"The boy's shoe is big."
Translation:Der Schuh von dem Jungen ist groß.
to elaborate a bit further on that: 'Junge' belongs to the class of weak nouns which use a different declension scheme than the normal strong nouns. There is a third declension class: nominalized adjectives which - although being nouns - follow the declension scheme for adjectives.http://en.wikipedia.org/wiki/German_declension#Nouns
this seems very complicated- can I get away with putting off learning this later on? I'm currently on prepositions
Why is the genitive case used here if it hasn't been taught yet? I keep missing questions on this lesson because of it. Can anyone explain it to me so I don't miss these anymore?
You don't need to use the genitive to answer this. You can answer using von dem Jungen.
No. "Junge" belongs to the declension class of weak nouns. See here for some other examples: http://www.vistawide.com/german/grammar/german_nouns03.htm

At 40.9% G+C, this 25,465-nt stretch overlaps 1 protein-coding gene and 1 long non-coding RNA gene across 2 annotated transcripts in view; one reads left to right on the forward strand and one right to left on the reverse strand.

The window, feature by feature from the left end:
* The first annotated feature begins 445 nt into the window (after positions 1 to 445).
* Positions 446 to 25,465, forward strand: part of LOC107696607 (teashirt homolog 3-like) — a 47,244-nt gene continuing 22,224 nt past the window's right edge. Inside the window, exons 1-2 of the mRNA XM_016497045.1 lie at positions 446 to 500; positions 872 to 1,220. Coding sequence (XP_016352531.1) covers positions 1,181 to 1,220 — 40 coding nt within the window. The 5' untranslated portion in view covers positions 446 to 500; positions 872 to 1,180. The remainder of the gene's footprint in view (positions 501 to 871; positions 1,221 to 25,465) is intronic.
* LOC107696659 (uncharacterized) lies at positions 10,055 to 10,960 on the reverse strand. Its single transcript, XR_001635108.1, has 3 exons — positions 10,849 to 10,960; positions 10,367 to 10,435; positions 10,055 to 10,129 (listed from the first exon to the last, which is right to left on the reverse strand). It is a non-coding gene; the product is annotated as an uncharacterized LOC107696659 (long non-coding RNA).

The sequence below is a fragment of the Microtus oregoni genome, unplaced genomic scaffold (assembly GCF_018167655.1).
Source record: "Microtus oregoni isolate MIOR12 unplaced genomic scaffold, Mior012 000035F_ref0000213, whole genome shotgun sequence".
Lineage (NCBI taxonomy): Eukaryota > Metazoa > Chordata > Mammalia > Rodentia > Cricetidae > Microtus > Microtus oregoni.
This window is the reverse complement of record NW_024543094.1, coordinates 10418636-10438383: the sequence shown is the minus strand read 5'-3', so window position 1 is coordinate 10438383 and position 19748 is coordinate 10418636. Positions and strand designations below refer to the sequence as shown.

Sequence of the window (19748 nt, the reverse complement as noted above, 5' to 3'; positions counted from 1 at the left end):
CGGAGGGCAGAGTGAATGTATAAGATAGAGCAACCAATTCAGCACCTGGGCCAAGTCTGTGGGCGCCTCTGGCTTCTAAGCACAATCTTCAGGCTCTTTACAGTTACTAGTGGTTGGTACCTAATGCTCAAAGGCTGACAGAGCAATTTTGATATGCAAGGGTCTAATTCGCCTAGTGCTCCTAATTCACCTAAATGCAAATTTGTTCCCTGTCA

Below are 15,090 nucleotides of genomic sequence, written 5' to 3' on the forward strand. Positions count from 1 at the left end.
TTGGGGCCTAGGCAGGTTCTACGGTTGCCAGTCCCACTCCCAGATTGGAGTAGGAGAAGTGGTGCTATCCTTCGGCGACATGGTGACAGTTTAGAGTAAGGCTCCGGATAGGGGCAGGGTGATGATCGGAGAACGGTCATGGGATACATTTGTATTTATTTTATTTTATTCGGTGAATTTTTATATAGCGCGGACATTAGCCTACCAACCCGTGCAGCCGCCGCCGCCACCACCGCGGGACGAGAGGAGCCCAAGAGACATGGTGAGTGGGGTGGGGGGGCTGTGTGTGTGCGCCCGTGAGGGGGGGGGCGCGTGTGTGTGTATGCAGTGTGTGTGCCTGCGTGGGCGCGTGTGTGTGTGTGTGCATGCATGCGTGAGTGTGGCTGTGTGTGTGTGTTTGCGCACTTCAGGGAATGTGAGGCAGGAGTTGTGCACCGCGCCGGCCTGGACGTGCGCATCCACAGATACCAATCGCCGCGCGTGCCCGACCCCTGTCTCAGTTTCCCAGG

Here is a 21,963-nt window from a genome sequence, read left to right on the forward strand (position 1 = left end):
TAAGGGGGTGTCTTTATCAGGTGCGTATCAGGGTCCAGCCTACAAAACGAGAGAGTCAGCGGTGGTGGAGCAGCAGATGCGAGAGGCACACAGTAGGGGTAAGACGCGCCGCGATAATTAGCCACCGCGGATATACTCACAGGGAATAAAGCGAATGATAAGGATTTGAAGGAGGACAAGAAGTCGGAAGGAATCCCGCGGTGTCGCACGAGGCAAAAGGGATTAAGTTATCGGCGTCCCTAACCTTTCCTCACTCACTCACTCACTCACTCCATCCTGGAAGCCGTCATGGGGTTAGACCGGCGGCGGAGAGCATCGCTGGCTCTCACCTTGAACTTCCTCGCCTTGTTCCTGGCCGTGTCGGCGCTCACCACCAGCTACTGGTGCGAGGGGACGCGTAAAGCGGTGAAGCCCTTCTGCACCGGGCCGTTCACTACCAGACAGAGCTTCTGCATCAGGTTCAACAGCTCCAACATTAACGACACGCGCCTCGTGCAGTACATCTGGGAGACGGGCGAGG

However Duo now suggests this as a correct translation (at least it's how i was heard by the owl): Des Jungen's Schuh ist groß. So, Genetive, if we're not using von, correct?
There are several issues here:
- it should read "Des Jungen Schuh"
- if there were a genitive 's', it would be written without an apostrophe in German
- In genitive, this word order is so rarely used in modern German that it's close to actually being incorrect. It sounds really stilted and virtually nobody uses it. You can find it in poetry and in literary works from – say – before 1950
Stick to "Der Schuh des Jungen", it's much better.
I wrote "der Schuh der Junge da ist groß" and was corrected with "der Schuh des Jungen da ist groß"
Why "dem Jungen" rather then "des Jungen"? Isn't "von" used with Genitive?